Maybe the last thing Charlotte
Austin would want to be remembered as is "Queen of the
Gorillas." That was the working title of the film for
which she may be known best, The Bride and the Beast.
Exploitation filmmaker Adrian Weiss commissioned Hollywood
fringe-dweller Ed Wood to script the low-budget shocker,
in which Charlotte plays a newlywed whose simian genes
beckon her to return to the jungle and abandon her understandably
But there's more to Charlotte
Austin than her brief film career would lead you to
believe. She was named for the North Carolina city in
which she was born, the daughter of Gene Austin, one
of popular music's most unjustly underrated entertainers.
Austin's recordings gave rise to the "crooning" craze
that made stars of Crosby, Sinatra, Dick Haymes and
many others. He also wrote numerous songs that have
become pop music standards, My Blue Heaven and
Lonesome Road among them. (Gene Austin died in
Her father's passion for music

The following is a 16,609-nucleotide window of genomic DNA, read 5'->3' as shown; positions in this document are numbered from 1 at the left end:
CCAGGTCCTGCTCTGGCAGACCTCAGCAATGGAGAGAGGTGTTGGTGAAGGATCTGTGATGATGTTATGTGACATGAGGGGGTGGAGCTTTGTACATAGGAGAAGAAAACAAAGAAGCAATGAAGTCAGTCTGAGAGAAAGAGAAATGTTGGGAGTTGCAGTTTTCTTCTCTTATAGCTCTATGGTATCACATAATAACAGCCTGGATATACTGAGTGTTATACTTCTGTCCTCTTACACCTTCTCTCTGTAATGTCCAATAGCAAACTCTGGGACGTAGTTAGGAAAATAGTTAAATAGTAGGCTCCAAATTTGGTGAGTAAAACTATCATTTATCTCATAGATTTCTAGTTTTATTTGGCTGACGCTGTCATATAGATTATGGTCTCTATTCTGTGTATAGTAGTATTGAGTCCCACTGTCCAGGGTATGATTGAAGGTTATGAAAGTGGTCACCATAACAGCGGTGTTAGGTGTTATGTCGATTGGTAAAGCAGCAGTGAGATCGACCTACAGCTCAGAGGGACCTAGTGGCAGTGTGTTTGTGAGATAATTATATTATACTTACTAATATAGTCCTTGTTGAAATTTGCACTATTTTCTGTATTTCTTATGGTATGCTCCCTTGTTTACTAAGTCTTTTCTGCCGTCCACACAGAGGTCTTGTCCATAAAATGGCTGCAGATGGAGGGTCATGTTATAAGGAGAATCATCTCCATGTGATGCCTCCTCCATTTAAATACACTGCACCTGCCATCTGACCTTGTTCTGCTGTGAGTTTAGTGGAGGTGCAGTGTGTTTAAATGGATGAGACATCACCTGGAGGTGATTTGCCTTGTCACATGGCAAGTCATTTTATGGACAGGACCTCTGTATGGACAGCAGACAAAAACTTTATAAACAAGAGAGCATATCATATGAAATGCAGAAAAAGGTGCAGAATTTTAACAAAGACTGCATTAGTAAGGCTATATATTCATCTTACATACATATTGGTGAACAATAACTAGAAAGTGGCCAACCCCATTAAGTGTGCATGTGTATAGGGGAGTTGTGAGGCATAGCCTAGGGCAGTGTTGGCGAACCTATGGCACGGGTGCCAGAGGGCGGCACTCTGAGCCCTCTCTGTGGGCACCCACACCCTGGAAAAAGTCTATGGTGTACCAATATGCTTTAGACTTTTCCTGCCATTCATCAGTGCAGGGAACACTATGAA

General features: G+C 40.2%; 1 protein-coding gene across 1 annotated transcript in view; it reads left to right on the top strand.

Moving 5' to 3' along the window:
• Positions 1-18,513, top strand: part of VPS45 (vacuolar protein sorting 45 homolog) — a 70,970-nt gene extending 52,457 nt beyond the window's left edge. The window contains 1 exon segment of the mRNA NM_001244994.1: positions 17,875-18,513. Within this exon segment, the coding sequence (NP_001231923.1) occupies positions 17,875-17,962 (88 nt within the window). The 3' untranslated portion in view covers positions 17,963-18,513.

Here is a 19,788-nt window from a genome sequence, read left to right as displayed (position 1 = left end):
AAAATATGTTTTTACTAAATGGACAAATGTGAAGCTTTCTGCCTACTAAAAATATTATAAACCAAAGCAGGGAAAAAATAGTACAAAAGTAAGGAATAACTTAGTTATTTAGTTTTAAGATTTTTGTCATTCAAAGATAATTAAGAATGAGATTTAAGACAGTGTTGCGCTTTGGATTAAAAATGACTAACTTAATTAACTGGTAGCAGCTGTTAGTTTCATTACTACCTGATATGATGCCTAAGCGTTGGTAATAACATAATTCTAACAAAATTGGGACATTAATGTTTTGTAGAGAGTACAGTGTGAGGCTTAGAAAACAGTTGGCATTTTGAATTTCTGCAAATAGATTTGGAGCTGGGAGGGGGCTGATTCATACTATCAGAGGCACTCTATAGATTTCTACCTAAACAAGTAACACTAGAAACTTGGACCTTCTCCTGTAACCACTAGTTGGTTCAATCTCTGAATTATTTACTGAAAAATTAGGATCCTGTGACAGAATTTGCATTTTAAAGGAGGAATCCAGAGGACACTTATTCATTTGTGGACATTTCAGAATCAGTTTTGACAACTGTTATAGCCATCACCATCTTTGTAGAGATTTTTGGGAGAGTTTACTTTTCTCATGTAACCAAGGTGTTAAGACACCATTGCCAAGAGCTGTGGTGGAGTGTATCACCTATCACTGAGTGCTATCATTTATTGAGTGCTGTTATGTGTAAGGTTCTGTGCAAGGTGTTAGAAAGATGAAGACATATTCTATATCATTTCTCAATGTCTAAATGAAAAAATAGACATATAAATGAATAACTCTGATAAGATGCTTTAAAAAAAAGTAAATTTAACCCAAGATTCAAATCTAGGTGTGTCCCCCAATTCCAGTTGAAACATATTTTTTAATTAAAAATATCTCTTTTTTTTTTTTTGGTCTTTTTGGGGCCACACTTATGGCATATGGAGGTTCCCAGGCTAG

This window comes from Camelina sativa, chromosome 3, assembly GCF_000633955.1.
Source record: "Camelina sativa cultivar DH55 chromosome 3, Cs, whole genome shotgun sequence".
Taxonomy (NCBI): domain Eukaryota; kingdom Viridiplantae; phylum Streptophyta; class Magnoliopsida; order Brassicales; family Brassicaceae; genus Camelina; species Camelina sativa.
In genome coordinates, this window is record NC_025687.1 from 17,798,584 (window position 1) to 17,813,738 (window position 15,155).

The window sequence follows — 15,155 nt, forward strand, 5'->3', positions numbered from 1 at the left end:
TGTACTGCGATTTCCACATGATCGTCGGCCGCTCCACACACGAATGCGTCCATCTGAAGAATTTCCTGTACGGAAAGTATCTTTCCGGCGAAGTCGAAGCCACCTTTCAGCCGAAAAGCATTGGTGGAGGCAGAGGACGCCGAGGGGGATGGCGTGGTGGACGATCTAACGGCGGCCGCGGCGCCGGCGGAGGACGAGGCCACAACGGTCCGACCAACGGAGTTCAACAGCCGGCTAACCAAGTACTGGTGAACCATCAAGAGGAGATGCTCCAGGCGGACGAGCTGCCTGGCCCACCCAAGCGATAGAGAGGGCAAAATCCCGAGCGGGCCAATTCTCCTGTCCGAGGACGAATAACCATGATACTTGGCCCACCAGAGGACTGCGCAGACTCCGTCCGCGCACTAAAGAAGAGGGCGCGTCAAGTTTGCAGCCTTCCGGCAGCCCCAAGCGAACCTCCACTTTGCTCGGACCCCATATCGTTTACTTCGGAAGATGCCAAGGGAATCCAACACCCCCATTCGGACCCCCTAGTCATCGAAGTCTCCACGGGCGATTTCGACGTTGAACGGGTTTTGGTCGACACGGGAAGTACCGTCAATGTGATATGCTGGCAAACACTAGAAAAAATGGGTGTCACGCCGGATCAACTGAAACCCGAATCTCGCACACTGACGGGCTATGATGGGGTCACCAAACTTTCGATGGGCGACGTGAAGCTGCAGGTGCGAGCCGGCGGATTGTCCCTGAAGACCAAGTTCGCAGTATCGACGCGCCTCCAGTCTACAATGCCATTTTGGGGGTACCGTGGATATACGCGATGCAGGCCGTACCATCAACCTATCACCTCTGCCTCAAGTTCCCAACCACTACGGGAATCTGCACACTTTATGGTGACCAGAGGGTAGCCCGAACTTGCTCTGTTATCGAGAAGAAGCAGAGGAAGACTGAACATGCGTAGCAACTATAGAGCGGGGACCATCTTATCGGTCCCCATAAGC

was passed on to Charlotte, who is equally zealous where
politics and civil injustice are concerned. She remembers
becoming infuriated by Richard Nixon while watching
the Kennedy-Nixon debates with her close friend, Marlon
Brando. As a young woman, she circulated a petition
for gun control, at one point finding herself surrounded
by pro-gun truckers who tore her petition to shreds.
She and a fellow petitioner were later arrested.
Her twin passions for music
and the underdog have led her to write Scared White,
an uncompromising musical satire of the O.J. Simpson
What's the status of the musical?
CHARLOTTE AUSTIN: It
sort of came to a grinding halt for a while, but I'm
just now starting to write some additional material
-- sort of from the jury's point of view. I've made
some wonderful friends in the black community that are
just fantastic, and I'm seeing other sides of the story.